1. When septic systems fail due to a lack of maintenance, shoddy installation, wrong size, or poor soil, drinking water can become contaminated as a result of contamination.
  2. It has the potential to seep into groundwater and contaminate wells as well.
  3. These program criteria include IAPMO PS-1 and CSA B-66 standards, which cover design, material, and manufacturing requirements for prefabricated septic tanks, as well as requirements of the United States Uniform Plumbing Code and the Canadian Plumbing Code.
  4. Inadequate maintenance is one of the most typical causes of early failure of a system.
  5. This can result in pollution of neighboring soil or rivers.

For further information on septic tank care, please see the following links: In recent months, Ace Roto-Mold, a division of Den Hartog Industries, well known for its high-quality plastic tanks and accessories, was certified by the National Sanitation Foundation (NSF) to meet the stringent requirements developed for septic tanks.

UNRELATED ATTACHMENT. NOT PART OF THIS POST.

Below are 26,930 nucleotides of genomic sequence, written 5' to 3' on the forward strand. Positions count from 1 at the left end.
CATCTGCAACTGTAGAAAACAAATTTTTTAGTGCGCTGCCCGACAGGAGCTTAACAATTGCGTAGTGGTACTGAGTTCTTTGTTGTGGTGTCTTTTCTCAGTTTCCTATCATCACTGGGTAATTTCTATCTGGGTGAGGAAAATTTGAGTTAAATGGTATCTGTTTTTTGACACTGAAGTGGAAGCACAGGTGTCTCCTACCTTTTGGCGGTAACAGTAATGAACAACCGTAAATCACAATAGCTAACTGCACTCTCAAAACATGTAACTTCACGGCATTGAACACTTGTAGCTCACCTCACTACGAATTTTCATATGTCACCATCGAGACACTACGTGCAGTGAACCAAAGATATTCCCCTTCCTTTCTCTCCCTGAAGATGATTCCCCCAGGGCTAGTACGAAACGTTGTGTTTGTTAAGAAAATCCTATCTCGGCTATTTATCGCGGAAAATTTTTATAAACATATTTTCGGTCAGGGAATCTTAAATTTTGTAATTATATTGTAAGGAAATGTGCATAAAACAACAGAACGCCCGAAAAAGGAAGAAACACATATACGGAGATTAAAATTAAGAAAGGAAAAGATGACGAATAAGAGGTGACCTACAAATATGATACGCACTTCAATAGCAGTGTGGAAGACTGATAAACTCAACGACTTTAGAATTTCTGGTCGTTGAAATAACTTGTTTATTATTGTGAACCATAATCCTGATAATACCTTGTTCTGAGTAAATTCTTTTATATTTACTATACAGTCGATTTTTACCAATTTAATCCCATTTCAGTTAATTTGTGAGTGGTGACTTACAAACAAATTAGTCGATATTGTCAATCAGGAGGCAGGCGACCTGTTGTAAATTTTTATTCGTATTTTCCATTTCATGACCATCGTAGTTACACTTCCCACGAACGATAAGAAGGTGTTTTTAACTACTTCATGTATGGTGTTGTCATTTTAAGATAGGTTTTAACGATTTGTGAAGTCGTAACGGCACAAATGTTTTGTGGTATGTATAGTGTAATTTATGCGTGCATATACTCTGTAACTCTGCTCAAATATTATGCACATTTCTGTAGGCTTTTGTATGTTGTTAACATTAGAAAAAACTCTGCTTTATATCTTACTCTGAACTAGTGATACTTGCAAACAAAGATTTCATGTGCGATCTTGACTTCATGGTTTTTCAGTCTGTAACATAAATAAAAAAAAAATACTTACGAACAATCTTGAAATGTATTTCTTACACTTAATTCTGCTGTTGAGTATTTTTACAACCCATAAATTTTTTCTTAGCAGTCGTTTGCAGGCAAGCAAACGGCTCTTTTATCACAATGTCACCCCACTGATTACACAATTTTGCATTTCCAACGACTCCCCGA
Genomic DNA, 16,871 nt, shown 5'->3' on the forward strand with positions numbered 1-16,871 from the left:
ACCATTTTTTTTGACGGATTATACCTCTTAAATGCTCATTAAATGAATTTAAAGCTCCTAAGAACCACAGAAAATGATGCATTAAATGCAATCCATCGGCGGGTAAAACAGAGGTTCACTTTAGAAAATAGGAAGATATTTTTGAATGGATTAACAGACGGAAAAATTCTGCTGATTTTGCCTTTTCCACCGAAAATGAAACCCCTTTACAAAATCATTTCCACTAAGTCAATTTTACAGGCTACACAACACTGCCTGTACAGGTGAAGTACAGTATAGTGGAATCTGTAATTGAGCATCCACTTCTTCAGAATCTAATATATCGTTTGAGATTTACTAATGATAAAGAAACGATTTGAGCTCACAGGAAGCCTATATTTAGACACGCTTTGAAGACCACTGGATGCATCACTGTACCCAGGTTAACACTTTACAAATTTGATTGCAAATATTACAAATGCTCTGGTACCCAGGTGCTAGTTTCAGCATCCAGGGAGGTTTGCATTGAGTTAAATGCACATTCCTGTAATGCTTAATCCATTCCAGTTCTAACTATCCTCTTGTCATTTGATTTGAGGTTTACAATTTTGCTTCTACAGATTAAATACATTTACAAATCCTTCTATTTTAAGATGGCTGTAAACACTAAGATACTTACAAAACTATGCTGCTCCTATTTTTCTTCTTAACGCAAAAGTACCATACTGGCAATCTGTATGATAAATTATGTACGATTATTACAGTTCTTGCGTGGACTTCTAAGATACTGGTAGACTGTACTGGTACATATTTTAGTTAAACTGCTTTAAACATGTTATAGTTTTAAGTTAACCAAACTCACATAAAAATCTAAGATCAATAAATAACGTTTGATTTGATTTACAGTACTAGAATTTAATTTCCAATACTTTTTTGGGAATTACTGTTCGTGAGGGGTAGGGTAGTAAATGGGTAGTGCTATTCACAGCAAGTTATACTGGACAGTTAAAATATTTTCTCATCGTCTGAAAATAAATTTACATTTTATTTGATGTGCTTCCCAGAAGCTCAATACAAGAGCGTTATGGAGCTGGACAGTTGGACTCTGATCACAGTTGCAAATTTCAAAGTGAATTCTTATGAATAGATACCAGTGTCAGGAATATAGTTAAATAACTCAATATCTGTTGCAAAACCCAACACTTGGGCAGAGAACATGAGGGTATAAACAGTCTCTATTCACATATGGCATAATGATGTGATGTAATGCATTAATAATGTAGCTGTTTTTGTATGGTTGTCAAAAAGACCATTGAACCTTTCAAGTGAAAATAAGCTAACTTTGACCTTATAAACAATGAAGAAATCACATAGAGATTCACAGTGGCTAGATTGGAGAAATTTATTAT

As Den Hartog Industries, Inc.

Den Hartog noted, “Being NSF-certified for our tanks to both the IAPMO PS-1 and the CSA B-66 standards provides distributors and customers across the United States and Canada with confidence in the design and production of our tanks.” “We appreciate the comprehensive range of services provided by NSF, as well as the professionalism of their employees.

The NSF Certification Mark is a globally recognized mark that inspectors, health officials, manufacturers, distributors, retailers, and consumers use to verify that all production criteria have been completed in an impartial and trustworthy manner.

As Nasrin Kashefi, general manager of Plumbing Programs, stated, “We are glad that we are able to give Den Hartog Industries with the full services they require and that we are able to minimize their total certification costs by providing one-stop shopping to our clients.” Den Hartog Industries, Inc.

Septic System Inspection and Tank Certification • Martin Septic Service